definition of cant by The Free Dictionary

cant

insincere; the private language of the underworld; phraseology peculiar to a particular class or profession: the cant of the fashion industry; whining or singsong speech, esp. of beggars; hypocrisy, sham, pretense, humbug

Not to be confused with:

can’t – contraction of cannot
recant – withdraw or disavow; revoke, rescind, deny: He recanted his confession.

Abused, Confused, & Misused Words by Mary Embree Copyright © 2007, 2013 by Mary Embree

cant 1

 (kănt)

n.

1. Angular deviation from a vertical or horizontal plane or surface; an inclination or slope.

2. A slanted or oblique surface.

3.

a. A thrust or motion that tilts something.

b. The tilt caused by such a thrust or motion.

4. An outer corner, as of a building.

v. cant·ed, cant·ing, cants

v.tr.

1. To set at an oblique angle; tilt.

2. To give a slanting edge to; bevel.

3. To change the direction of suddenly.

v.intr.

1. To lean to one side; slant.

2. To take an oblique direction or course; swing around, as a ship.


[Middle English, side, from Old North French, from Vulgar Latin *cantus, corner, from Latin canthus, rim of wheel, tire, of Celtic origin.]


cant 2

 (kănt)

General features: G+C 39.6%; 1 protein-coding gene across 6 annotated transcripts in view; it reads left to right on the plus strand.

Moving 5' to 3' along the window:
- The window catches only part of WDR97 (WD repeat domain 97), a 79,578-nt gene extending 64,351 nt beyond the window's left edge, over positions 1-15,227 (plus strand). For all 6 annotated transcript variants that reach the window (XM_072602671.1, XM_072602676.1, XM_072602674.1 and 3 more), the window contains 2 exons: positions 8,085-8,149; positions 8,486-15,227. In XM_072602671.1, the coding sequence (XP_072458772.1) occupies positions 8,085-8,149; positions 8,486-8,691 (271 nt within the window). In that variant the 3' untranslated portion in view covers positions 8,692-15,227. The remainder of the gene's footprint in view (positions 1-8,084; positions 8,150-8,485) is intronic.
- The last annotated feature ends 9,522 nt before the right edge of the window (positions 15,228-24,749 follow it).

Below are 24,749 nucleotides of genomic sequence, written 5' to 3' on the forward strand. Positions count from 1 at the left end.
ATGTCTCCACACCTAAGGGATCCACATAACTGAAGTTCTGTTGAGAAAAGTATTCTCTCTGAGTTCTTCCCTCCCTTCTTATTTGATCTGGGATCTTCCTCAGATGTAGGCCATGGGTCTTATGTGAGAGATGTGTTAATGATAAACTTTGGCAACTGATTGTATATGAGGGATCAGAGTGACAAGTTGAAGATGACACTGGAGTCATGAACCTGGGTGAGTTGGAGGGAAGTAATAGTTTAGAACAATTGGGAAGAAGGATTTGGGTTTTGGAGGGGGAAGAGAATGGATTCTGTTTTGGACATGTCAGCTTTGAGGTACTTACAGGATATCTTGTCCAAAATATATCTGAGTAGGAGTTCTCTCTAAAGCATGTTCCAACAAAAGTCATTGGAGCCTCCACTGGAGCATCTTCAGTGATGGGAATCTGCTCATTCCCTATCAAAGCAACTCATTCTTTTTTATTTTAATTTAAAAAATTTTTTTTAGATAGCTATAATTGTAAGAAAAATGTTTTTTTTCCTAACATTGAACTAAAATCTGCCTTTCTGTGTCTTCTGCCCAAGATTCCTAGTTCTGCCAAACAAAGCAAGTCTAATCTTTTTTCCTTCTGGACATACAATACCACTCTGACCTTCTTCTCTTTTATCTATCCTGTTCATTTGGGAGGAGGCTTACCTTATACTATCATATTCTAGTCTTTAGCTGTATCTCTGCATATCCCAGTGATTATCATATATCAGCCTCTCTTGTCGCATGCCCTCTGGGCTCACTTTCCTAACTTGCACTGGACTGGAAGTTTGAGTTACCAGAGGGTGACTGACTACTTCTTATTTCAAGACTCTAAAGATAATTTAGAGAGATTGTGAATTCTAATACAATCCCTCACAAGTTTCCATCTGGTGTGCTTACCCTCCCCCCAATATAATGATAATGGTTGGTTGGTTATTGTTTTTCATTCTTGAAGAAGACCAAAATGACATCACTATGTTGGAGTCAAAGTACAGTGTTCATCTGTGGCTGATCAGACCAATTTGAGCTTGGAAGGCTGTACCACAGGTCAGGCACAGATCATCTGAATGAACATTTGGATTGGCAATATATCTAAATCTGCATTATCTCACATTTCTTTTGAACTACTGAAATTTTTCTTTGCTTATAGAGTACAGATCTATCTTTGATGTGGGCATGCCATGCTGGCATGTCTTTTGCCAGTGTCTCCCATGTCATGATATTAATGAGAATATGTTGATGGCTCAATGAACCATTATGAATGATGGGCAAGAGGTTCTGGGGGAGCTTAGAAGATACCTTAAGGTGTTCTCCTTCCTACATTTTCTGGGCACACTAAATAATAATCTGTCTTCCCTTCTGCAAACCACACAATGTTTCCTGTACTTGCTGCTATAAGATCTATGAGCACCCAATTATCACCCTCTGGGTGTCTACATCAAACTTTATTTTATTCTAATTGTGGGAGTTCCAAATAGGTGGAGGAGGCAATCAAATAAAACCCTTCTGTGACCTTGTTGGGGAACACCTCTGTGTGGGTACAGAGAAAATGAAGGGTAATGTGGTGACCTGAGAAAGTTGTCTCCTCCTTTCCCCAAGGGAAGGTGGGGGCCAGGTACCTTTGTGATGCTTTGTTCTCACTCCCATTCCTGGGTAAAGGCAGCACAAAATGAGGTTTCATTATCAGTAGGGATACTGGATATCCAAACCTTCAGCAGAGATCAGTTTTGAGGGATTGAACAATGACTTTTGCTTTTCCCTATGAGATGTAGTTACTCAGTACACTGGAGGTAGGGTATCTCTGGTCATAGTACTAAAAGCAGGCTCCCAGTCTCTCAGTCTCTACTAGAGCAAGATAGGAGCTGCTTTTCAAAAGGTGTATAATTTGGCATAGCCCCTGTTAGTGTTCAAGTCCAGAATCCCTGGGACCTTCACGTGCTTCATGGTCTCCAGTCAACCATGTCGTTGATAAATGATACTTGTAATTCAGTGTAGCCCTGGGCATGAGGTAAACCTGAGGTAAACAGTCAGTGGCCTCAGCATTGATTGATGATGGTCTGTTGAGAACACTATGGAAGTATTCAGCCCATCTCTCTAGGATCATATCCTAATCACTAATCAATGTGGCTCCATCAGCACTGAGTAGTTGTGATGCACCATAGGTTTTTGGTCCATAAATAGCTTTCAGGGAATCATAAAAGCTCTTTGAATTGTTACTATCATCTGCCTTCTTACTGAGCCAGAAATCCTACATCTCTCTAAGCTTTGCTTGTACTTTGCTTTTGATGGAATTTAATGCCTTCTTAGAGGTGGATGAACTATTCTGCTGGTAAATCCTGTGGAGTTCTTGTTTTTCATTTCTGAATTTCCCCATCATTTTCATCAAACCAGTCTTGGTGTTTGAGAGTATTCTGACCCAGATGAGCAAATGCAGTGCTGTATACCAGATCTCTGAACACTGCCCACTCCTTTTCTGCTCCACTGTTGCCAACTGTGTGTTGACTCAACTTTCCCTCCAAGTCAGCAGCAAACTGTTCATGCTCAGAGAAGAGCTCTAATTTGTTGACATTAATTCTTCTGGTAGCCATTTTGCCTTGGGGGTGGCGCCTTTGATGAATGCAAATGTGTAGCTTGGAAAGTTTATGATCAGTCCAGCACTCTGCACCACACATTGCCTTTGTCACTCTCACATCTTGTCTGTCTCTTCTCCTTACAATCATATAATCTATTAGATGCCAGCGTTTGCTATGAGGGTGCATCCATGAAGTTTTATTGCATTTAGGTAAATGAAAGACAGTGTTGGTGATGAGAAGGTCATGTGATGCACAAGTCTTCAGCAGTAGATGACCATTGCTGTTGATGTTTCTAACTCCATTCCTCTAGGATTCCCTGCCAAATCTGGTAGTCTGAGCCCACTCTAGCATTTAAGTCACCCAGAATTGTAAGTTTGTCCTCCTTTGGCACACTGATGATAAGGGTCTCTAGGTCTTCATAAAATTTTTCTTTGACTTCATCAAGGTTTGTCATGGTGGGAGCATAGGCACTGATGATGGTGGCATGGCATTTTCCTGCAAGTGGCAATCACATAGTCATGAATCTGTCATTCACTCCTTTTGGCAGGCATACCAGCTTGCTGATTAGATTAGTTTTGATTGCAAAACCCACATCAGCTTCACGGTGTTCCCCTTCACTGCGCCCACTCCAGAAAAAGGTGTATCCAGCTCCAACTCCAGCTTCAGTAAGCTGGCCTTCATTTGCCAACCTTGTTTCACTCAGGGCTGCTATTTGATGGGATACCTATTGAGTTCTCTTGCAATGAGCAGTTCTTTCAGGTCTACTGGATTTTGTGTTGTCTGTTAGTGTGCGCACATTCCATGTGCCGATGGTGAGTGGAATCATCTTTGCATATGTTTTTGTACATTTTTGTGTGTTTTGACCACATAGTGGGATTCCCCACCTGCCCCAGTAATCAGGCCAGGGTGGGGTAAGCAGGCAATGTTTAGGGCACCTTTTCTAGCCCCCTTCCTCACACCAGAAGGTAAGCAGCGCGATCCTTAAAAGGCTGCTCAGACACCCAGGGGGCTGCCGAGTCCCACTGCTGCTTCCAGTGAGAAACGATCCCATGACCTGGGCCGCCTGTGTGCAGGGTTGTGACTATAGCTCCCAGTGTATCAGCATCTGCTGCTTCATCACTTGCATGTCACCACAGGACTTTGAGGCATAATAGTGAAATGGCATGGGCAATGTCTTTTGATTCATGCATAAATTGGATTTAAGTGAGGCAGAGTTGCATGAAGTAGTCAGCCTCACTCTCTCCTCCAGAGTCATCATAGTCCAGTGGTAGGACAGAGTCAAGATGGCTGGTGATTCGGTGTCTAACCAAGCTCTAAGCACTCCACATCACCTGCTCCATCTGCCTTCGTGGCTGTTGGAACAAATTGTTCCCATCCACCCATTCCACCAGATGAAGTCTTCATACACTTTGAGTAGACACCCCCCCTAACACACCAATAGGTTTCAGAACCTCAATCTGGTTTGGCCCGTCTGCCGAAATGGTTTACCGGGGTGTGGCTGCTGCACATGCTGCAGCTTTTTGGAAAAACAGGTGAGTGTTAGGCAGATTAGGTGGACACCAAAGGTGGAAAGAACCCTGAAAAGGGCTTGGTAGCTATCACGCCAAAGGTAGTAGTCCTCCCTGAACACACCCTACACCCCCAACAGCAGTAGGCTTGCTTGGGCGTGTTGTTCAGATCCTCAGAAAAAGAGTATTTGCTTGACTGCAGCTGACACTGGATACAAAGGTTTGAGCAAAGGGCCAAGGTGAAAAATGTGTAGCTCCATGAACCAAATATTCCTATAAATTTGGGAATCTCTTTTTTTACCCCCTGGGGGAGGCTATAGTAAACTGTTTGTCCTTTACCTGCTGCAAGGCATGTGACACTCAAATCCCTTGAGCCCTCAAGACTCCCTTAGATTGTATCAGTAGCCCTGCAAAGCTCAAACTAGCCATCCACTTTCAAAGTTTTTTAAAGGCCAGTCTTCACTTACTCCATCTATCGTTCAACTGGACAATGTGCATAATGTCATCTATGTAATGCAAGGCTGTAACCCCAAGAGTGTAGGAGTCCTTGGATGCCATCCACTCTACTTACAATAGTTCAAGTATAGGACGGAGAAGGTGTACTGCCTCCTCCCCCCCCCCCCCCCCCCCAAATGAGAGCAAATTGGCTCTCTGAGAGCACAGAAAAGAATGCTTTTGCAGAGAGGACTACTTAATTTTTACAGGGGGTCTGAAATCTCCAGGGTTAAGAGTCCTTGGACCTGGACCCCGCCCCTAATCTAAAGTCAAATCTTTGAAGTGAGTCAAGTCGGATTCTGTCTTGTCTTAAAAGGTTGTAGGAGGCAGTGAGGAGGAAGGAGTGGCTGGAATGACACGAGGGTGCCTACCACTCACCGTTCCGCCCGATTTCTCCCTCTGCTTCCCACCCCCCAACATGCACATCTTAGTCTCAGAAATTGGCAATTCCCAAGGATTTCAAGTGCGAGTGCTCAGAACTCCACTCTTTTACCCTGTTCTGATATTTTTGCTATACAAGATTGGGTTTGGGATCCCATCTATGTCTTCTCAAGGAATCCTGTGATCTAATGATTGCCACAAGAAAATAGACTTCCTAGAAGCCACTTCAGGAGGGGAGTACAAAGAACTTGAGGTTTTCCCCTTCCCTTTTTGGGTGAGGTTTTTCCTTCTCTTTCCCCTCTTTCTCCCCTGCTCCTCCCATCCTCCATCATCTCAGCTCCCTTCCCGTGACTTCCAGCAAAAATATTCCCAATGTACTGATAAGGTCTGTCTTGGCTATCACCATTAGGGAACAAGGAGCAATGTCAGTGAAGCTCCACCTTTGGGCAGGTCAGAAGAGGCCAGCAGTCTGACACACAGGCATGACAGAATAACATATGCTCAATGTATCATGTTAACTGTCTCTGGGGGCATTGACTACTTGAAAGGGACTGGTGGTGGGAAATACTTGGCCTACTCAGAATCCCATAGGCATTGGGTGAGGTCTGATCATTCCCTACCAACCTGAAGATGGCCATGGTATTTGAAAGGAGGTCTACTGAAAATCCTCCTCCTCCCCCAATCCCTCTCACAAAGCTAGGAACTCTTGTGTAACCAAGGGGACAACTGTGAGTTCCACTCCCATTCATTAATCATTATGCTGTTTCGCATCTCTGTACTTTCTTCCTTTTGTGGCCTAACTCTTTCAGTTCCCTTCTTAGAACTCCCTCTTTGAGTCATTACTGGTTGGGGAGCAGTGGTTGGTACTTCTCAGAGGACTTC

n.

1. Tedious or hackneyed language, especially when used sanctimoniously: “a merciless onslaught upon the cant of the age, the cant about progress, equality, [and] universal education” (C. Vann Woodward).

2.

a. The special vocabulary peculiar to the members of an underworld group; argot.

b. The special vocabulary of a profession, discipline, or social group; jargon.

4. Whining or singsong speech, such as that used by beggars.

intr.v. cant·ed, cant·ing, cants

1. To speak tediously or sanctimoniously.

2. To speak in argot or jargon.

3. To speak in a whining or singsong voice.



cant′ing·ly adv.

American Heritage® Dictionary of the English Language, Fifth Edition. Copyright © 2016 by Houghton Mifflin Harcourt Publishing Company. Published by Houghton Mifflin Harcourt Publishing Company. All rights reserved.

cant

(kænt)

n

1. insincere talk, esp concerning religion or morals; pious platitudes

2. stock phrases that have become meaningless through repetition

3. specialized vocabulary of a particular group, such as thieves, journalists, or lawyers; jargon

4. singsong whining speech, as used by beggars

vb

(intr) to speak in or use cant

[C16: probably via Norman French canter to sing, from Latin cantāre; used disparagingly, from the 12th century, of chanting in religious services]

ˈcanter n

ˈcantingly adv


cant

(kænt)

n

1. inclination from a vertical or horizontal plane; slope; slant

2. a sudden movement that tilts or turns something

3. the angle or tilt thus caused

4. (Building) a corner or outer angle, esp of a building

5. an oblique or slanting surface, edge, or line

vb (tr)

6. to tip, tilt, or overturn, esp with a sudden jerk

7. (Mechanical Engineering) to set in an oblique position

8. (Building) another word for bevel1
adj

9. oblique; slanting

10. having flat surfaces and without curves

[C14 (in the sense: edge, corner): perhaps from Latin canthus iron hoop round a wheel, of obscure origin]

ˈcantic adj


cant

(kɑːnt)

adj

dialect Scot and Northern English lusty; merry; hearty

[C14: related to Low German kant bold, merry]